the problem of the docks
May 24, 2020, 10:51 am
Filed under: brave new world | Tags: , , , , , ,


We know morality comes from God and is passed through priests who write codes to which we become devotees. It’s essence is pure as it stems from a pure God and is passed through pure priests who make pure codes.

But there is another morality origin story. Merchants hire police and make self serving laws to protect their property on docks around the world. The laws are presented as moral even though their ultimate motive is self serving and maybe even impure. To know morality it may be better see where power lies than where God is.

Unfortunately, when we teach morality, when we study the history of morals, we always analyze the Groundwork of the Metaphysics of Morals and do not read [Colquhoun], this character who is fundamental for our morality. The inventor of the English police, this Glasgow merchant … settles in London where, in 1792, shipping companies ask him to solve the problem of the superintendence of the docks and the protection of bourgeois wealth. [This is a] basic problem …; to understand a society’s system of morality we have to ask the question: Where is the wealth? The history of morality should be organized entirely by this question of the location and movement of wealth.

Michel Foucault


a strong element of the haphazard
May 14, 2016, 1:01 pm
Filed under: brave new world, the sweet life | Tags: , , , ,

photo: Gregory Crewdson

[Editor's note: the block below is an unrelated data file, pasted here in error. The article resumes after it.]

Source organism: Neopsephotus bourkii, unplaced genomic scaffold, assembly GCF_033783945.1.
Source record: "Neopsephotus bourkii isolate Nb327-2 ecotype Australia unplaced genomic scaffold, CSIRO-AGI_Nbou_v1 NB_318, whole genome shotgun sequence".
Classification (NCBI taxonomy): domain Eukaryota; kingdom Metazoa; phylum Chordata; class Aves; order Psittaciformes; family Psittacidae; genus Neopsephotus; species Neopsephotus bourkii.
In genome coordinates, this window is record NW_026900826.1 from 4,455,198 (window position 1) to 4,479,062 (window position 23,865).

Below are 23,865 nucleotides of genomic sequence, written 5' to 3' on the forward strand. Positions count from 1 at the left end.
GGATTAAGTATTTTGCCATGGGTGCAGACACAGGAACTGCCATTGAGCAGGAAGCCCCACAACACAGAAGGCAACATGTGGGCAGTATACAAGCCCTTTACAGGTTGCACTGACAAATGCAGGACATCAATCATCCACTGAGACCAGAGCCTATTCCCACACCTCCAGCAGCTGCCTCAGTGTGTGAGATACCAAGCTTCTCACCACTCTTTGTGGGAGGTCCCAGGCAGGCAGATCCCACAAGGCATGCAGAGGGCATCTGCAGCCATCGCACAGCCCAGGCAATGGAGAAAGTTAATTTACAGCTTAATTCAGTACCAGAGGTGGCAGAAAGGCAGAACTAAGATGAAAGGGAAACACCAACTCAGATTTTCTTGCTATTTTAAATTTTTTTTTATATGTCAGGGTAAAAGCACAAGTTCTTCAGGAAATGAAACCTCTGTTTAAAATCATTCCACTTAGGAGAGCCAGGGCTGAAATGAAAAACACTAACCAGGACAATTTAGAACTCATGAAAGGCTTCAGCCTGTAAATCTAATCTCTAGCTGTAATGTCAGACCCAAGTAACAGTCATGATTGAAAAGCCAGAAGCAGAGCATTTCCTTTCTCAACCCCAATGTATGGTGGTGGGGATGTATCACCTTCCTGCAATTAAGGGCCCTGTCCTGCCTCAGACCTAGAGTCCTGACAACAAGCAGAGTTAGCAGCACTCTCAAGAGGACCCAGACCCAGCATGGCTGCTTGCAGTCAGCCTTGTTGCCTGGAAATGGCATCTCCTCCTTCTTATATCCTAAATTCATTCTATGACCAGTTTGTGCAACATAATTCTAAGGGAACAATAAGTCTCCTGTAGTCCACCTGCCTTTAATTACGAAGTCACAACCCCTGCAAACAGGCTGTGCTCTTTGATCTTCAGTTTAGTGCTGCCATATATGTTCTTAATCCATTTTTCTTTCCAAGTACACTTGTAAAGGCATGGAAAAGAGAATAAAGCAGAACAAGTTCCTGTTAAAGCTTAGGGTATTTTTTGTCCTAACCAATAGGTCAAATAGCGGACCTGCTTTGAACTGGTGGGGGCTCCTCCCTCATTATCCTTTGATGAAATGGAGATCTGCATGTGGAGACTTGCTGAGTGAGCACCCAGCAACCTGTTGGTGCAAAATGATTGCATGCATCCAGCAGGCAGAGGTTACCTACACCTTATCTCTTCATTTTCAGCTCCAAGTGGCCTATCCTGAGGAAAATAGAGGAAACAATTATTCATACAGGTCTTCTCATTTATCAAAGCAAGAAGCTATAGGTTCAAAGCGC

Your fault if you’re poor – says Gates; how can it be your fault there’s just so much randomness – counters de Botton, below. Gates’s – also Trump’s – view adds misery to life unnecessarily.

If you are born poor it’s not your mistake, but if you die poor it is your mistake.

Bill Gates

I think it’s the randomness of the winning and losing process, that I want to stress.  Because the emphasis nowadays so much is on the justice of everything … Now I’m a firm believer in justice.  I just think that it’s impossible.  We should do everything we can to pursue it, but at the end of the day we should always remember that whoever is facing us, whatever has happened in their lives, there will be a strong element of the haphazard.  And it’s that that I’m trying to leave room for, because otherwise it can get quite claustrophobic.

Alain de Botton

six stories

In autumn the surface water in lakes begins to cool and grow heavy.  Eventually the heavy top water sinks and displaces the lighter water at the bottom of the lake; and the lake turns.

History can be like a lake.  Take for example how we see class, particularly the members of the upper and lower ones.  Alain de Botton, in his book Status Anxiety, uses three stories to illustrate how we used to see the rich and poor, until about the middle of the 18th century, and three more stories to show how that perception of class has literally flipped.

We used to believe the labour of the poor drove wealth creation, that there was no shame in poverty, and that the riches of the upper echelons were generally ill gotten.  Now we believe the opposite.

Arguments can be made about the relative truthfulness of each of the two antipodal visions of society.  It’s much harder to argue that the radical shift in perspective has not had a profound effect on our lives.  To claim we’re not worse off, for instance.  Among many other things, it’s quite clear we have become uncompromisingly and unapologetically uncharitable.

From Status Anxiety:  the first three stories are the old vision, and the second three are what we believe today.  The old view of class:

Three useful old stories about failure: